End of slavery would probably be gradual, with those born after a certain age being free. I chose my date as the start, not the end of abolition.
     
  5. herkles Well-Known Member

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    May 8, 2017
    It would be abolished when the revolution came that over through the CSA and created the CSSA; or what ever name they decide to call a socialist confederate country.
     
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  6. NolanFoster Tulsi 2020

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    Jul 8, 2015
    Location:
    Ohio
    Never. Slavery and white mastery is vindicated. Brazilian and Cuban elites feel emboldened to defend their social order forcefully. The political reality of having intervened on behalf of, and having close relations with a slave state leads British conservatism to de-emphasize abolitionism. It becomes associated with religious fanatics, socialists, and other reformists and discontents.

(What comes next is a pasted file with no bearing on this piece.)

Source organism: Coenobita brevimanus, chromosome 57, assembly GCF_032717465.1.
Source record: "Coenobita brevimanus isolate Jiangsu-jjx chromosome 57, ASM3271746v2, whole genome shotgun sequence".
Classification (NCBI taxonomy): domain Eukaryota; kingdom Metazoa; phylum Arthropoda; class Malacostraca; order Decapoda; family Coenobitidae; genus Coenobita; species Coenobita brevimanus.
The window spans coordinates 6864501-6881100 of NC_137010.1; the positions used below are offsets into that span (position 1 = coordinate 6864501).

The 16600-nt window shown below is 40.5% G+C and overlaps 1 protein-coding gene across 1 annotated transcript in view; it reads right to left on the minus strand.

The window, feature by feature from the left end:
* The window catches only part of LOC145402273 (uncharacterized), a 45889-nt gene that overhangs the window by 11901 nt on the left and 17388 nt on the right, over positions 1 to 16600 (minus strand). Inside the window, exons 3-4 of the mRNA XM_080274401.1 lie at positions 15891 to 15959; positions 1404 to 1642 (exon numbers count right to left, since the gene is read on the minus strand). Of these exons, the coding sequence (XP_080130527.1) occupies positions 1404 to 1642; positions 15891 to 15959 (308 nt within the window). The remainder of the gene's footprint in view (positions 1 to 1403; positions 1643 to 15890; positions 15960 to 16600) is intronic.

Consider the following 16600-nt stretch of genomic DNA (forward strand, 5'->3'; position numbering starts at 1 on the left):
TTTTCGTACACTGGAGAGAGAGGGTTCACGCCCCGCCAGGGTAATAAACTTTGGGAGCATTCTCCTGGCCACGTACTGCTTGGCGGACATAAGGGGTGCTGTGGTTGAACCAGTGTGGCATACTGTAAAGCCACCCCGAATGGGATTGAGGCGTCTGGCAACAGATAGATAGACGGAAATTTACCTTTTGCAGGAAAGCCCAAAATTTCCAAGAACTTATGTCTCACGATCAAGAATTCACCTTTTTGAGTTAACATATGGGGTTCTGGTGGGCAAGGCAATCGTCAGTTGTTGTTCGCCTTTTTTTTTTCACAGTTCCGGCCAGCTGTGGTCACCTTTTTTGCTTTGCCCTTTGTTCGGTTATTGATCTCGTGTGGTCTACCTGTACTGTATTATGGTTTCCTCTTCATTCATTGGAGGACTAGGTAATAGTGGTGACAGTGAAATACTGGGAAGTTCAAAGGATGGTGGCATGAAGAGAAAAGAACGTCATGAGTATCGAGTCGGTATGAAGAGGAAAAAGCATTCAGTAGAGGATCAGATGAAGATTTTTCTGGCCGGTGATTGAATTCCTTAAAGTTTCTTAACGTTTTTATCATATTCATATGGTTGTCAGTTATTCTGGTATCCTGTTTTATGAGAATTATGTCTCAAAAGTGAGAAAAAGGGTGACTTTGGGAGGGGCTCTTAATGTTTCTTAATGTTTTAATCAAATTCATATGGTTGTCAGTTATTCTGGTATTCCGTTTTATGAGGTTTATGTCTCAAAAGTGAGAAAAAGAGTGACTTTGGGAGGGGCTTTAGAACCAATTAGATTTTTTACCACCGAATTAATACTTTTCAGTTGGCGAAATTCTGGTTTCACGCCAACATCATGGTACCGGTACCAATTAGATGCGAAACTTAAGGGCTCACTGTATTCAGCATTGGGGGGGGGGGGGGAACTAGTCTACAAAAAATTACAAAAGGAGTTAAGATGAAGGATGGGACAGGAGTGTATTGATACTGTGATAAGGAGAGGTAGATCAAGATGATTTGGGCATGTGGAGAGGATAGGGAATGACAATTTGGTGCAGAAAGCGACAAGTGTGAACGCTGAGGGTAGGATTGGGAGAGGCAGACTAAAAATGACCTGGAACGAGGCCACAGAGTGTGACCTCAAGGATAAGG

By the turn of the century, the long running American trend of land and slaves ending up in fewer hands in the south leads to a system of massive plantations with thousands of slaves. The price of cotton has declined from its heyday, but new markets continue to open and the Confederacy is king in quantity and quality.

    Poor whites have been emigrating to the US by the millions in search of land and factory jobs. Confederate industry remains overwhelmingly light, labor intensive, and under-capitalized, relying on slave labor, much of which is slack labor from the countryside, which has its own light industrial base on the plantations. All attempts to adapt modern steel production processes and manufacture of engines and factory machinery to slave labor have so far not produced profitable enterprises. As a result, most Confederate military production potential is by state owned armories using skilled white laborers, which is fine as few southerners would be comfortable with slaves assembling guns and shells.
     
  7. Lalli Well-Known Member

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    Feb 28, 2010
    Sometimes during early decades of 20th century, at least in large scale due economic changes and internaltional pressure. But it is still possible that rich families have slaves as servants much longer.